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Getting all JavaScript into the Footer in WordPress? Not so fast, Buster!

[toc title=”JavaScript in Footer”]
Warning: Technical WordPress post ahead!

Overview: Really Getting JavaScript Into the Footer

Quoth the WordPress Version 2.8 feature list:

– Improvements to the script loader: allows plugins to queue scripts for the front end head and footer, adds hooks for server side caching of compressed scripts, adds support for ENFORCE_GZIP constant (deflate is used by default since it’s faster)

At the time, I thought Wow, cool. When I have time, I’ll investigate that and then immediately forgot about it for a few months. During RSS-coffee-breaks I read Lester Chan’s post about how to put JavaScript in the footer (sounds easy enough!) and Andrew Ozz’s post, which left me coated with an intense and foolish optimism about compression.

What I aim to do in this post — part one of a series of three if I find time to investigate the second and third pieces — is explain why it’s not as easy as you’d expect to get some scripts (specifically scripts that come with WordPress by default) into the footer, and how you can make it happen.

If you’re in a hurry, you can skip to the Summary section at the end of the post.

WP JavaScript Inclusion: Header vs. Footer

What I read had me believe that it is falling-off-log easy to put all WordPress JavaScript in the footer. If you are trying to include a piece of JavaScript, say, in a plugin, that WP has not previously known about, it is that easy. But woe if you try this on certain scripts that come packaged with WordPress.

Let’s take a look at the functions that are involved in letting WordPress know that you want to use a given piece of JavaScript.

These are taken from wp-includes/functions.wp-scripts.php.

wp_register_script() and wp_enqueue_script()

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/**
 * Register new JavaScript file.
 *
 * @since r16
 * @see WP_Dependencies::add() For parameter information.
 */
function wp_register_script( $handle, $src, $deps = array(), $ver = false, $in_footer = false ) {
	global $wp_scripts;
	if ( !is_a($wp_scripts, 'WP_Scripts') )
		$wp_scripts = new WP_Scripts();
 
	$wp_scripts->add( $handle, $src, $deps, $ver );
	if ( $in_footer )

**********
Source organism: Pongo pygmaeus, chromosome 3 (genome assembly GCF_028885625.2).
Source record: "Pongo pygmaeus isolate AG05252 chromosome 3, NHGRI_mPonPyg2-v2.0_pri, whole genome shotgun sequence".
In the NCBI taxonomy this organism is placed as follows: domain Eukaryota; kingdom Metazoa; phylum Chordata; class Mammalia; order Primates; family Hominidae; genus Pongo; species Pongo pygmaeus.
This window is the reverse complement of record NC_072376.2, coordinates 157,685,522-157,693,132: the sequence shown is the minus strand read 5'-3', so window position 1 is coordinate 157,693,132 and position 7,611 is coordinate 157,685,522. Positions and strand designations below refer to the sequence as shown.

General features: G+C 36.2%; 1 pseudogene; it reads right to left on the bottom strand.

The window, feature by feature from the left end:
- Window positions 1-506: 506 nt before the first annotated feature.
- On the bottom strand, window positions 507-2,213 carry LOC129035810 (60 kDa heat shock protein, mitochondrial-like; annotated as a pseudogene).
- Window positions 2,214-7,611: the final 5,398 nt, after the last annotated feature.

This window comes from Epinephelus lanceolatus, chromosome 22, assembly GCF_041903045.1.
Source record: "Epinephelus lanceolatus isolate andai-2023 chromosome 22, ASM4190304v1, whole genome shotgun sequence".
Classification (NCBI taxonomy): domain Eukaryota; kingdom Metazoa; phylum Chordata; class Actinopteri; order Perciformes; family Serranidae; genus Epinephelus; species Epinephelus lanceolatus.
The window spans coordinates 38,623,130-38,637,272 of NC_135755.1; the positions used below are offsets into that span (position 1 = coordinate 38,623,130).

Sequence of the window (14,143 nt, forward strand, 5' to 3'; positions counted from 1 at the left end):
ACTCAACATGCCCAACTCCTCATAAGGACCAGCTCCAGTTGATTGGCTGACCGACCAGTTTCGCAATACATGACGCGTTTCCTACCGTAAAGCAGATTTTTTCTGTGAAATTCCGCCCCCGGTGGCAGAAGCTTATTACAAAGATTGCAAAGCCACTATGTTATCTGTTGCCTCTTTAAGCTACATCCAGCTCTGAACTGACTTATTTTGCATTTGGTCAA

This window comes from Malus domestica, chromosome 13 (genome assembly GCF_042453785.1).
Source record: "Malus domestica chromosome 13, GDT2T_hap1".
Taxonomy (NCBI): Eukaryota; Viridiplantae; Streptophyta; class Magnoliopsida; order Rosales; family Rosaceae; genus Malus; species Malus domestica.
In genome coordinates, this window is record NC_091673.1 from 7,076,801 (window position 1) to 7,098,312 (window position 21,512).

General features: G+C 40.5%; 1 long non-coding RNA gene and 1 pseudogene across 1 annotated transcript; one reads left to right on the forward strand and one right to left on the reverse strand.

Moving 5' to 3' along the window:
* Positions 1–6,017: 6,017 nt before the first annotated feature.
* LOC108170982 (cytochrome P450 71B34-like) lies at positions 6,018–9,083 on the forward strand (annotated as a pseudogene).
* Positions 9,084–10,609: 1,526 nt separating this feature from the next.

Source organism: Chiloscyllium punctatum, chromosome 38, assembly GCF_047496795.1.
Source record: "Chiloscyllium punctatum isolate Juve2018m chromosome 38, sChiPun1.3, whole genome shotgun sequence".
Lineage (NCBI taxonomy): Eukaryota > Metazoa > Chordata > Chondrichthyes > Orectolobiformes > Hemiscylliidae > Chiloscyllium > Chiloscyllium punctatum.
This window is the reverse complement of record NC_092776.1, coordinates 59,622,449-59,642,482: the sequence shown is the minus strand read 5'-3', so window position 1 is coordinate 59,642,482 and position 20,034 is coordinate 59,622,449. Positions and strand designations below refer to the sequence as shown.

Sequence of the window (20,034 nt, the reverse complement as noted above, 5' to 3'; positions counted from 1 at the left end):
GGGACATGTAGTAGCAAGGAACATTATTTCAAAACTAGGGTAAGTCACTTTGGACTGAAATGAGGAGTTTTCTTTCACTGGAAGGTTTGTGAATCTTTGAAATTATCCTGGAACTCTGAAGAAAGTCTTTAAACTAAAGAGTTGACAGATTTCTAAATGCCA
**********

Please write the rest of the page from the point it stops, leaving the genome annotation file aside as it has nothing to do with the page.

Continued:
$wp_scripts->add_data( $handle, 'group', 1 );
}
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/**
 * Enqueues script.
 *
 * Registers the script if src provided (does NOT overwrite) and enqueues.
 *
 * @since r16
 * @see WP_Script::add(), WP_Script::enqueue()
*/
function wp_enqueue_script( $handle, $src = false, $deps = array(), $ver = false, $in_footer = false ) {
	global $wp_scripts;
	if ( !is_a($wp_scripts, 'WP_Scripts') )
		$wp_scripts = new WP_Scripts();
 
	if ( $src ) {
		$_handle = explode('?', $handle);
		$wp_scripts->add( $_handle[0], $src, $deps, $ver );
		if ( $in_footer )
			$wp_scripts->add_data( $_handle[0], 'group', 1 );
	}
	$wp_scripts->enqueue( $handle );
}

As a theme developer, you may only ever have encounters with wp_enqueue_script(). But let’s look at what each of these functions does so I can then explain the issue.

wp_register_script() tells WordPress about a script, but does not actually cause it to be included in a given page request. By default, WordPress registers a gripload of scripts that are then available to you, the theme hacker, when or if you should need them. A list of these can be found in wp-includes/script-loader.php in the wp_defalut_scripts() function. Highlights include jQuery, prototype, scriptaculous, etc., as well as extensions to those frameworks (e.g. jQuery UI). WordPress (via the WP_Scripts class, itself extended from WP_Dependencies) handles dependencies and makes sure that jQuery UI doesn’t get included without its necessary jQuery, if you should forget to enqueue jQuery itself or it gets enqueued after jQuery UI.

wp_enqueue_script() tells WordPress, hey, I actually need this script, in this request. You may have seen or done something like this:

wp_enqueue_script('jquery');

This spools up jQuery and spits out a script tag to include the requested script.

In a lot of cases, it seems easy and straightforward to do this simple enqueue request. jQuery comes packaged with WP and is automatically registered for you, so you just have to hand the wp_enqueue_script() function one argument: $handle.